What I Did and Why: Homing Shots

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The secrets of how it was made.

Recently got around to [finally] writing the starter gun for Elements of Magic.  The friendly, nice gun that the player starts out with, to introduce them to the game.  It had some design challenges, and since the whole process was kind of interesting, I figure I’ll document it, and see if I can’t provide some insight into exactly what sorts of things I think about when putting together a shmup weapon.

So, here we go!

First off, let’s talk a little about what needs to go into any shmup weapon.  In general, a shmup weapon should:

  • Be distinct from other weapons in some interesting, gameplay-related way.  Preferably through some unique property or advantage.
  • Involve some tradeoff.  Work well in some situations, while less well in others.  Should have at least one easily identifiable situation where it shines.
  • Conversely, have at least one general  situation where it is actually a sub-optimal choice.
  • Never be completely useless, even in sub-optional situations.  (I like to go with the metric “it should never be at worse than 50% efficiency.)  The player should never feel “stuck” because they hit a situation that the gun is just bad for.
  • Have some form of risk/reward built into the weapon, where there is a constant, interesting choice for the player to make, where they can consciously assume  some form of risk, in exchange for some form of payoff.
So let’s talk about what I tried!

Attempt one:  Basic vanilla homing.

First try: Basic nonstop homing.

So I knew off the bat that this was going to be a homing gun.  This is intended as the “starter gun” that you have when you start the game.  It needs to therefore be both newbie friendly and effective, while still not being so overpowering that you never switch to other guns when you earn them.  Homing is a good match for this, since it is a concept most people are very familiar with, and can understand quickly.  (And as a bonus, it is effective even if they don’t do anything to make use of it – it just happens.)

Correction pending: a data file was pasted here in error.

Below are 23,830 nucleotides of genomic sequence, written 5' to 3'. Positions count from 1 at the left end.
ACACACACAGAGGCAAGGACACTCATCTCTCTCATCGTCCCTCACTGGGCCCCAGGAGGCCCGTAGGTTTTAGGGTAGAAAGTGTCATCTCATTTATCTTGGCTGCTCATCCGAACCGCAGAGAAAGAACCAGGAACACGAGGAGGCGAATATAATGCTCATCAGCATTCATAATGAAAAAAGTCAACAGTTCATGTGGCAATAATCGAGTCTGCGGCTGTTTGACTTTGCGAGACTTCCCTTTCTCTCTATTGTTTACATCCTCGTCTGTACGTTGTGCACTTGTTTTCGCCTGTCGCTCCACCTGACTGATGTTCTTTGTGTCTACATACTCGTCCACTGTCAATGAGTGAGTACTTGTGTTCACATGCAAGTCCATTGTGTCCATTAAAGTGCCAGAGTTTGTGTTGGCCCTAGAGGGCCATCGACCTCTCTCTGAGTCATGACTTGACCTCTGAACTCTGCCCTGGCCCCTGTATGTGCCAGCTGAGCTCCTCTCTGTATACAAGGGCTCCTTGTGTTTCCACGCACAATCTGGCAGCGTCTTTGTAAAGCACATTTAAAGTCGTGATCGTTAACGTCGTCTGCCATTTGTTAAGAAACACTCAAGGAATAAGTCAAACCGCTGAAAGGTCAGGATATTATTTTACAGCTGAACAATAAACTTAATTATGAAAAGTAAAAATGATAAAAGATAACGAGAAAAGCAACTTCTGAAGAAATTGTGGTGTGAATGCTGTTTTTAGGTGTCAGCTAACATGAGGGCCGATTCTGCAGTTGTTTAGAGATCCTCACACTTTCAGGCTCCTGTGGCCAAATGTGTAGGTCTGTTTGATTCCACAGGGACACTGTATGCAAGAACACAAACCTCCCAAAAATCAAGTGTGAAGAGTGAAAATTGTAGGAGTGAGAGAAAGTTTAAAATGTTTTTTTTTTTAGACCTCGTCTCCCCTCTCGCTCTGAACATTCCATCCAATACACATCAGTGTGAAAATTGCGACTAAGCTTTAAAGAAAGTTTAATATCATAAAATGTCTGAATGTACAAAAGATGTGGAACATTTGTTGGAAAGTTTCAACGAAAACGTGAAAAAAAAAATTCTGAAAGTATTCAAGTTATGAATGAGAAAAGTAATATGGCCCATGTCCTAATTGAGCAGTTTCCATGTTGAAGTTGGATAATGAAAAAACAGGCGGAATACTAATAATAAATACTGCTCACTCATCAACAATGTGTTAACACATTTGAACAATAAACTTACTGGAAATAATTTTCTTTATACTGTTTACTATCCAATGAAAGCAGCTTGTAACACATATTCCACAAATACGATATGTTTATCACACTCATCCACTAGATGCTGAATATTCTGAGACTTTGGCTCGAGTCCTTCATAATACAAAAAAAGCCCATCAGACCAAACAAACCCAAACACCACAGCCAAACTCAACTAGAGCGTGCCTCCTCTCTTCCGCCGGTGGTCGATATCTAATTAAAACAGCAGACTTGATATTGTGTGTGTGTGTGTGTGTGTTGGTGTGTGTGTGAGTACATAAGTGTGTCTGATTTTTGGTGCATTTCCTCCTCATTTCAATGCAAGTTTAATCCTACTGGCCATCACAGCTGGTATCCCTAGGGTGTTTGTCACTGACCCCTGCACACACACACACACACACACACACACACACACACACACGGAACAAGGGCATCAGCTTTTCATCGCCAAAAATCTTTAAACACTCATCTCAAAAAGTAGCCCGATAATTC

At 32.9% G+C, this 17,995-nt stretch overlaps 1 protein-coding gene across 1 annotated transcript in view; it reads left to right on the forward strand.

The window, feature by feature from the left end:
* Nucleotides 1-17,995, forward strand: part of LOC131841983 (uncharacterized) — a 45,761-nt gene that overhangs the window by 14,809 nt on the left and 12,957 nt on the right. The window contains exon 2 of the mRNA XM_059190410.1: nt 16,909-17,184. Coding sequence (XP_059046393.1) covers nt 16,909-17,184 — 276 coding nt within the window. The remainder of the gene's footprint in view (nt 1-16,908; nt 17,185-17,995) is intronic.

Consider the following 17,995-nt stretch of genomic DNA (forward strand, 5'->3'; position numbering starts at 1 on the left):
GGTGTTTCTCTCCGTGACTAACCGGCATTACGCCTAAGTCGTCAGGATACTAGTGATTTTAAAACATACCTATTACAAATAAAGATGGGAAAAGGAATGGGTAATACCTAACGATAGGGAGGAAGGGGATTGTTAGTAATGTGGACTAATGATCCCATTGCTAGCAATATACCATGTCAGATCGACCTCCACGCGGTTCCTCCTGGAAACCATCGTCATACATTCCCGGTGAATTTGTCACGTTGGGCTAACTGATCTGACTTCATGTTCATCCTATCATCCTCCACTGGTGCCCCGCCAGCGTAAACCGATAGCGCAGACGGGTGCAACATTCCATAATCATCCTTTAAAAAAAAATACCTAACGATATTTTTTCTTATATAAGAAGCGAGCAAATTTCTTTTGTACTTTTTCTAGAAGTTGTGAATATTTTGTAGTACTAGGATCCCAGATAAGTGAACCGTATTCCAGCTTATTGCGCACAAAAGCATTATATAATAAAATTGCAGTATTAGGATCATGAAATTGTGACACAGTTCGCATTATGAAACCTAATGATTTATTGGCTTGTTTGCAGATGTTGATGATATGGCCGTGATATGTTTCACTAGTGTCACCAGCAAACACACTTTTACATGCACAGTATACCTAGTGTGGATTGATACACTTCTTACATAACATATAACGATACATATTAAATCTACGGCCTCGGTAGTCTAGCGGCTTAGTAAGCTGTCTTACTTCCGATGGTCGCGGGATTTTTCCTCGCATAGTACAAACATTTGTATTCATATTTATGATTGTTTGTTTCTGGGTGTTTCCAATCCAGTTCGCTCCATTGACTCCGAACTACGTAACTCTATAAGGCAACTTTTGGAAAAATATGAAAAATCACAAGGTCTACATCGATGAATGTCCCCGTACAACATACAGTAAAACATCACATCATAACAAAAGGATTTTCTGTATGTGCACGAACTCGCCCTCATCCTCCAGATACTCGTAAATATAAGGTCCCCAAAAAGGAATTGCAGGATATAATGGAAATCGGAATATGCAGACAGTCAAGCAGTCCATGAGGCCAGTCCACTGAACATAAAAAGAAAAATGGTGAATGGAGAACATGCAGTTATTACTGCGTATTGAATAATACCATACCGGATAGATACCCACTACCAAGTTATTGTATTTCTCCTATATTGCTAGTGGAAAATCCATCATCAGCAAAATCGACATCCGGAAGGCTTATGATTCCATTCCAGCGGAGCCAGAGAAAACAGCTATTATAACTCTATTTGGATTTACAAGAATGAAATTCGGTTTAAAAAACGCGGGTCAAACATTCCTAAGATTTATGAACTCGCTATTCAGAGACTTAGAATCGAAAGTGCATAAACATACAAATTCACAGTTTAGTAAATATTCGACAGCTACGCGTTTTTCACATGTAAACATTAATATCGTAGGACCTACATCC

So my first stab was fairly straightforward:  Bullets fly out, and constantly turn towards whatever enemy is nearest.
Ok, this is a decent gun.  Things home in and blow up enemies.  It’s sorta fun.  It’s super-easy to understand and use.  There are, however, a few problems:
  • Shots tend to blur together into a solid stream.  (This is purely aesthetic, but I think I’d like it to be more distinct.  I want it to be more of homing shots, not one long homing laser.)
  • Homing greatly reduces the importance of player positioning.  Shots go after the nearest enemy, so it occasionally matters where you are, but for the most part, it doesn’t matter where you are on screen.
  • There is no risk/reward anywhere.  Nothing you do can make the gun perform better or worse.

Attempt two:  Slowing things down, splitting things up.

Attempt #2: Now there are non-homing shots as well as homing shots!

So thoughts at this point about how to fix these things:  The first one is easier.  Make fewer, higher damage bullets, and maybe give them more distinct trajectories.  The second one is harder.

For making player positioning, my first thought is to make the bullets do more damage at the beginning, and then have their damage fall off the longer they take to find a target.  This would reward people for being up-close to their enemies.  But there are a few things that concern me about this solution.  For one thing, I’m worried about conveying this to the user.  I can make the bullets start big and shrink, but I’m not sure that will be enough to make it obvious, and this is supposed to be a super-simple gun.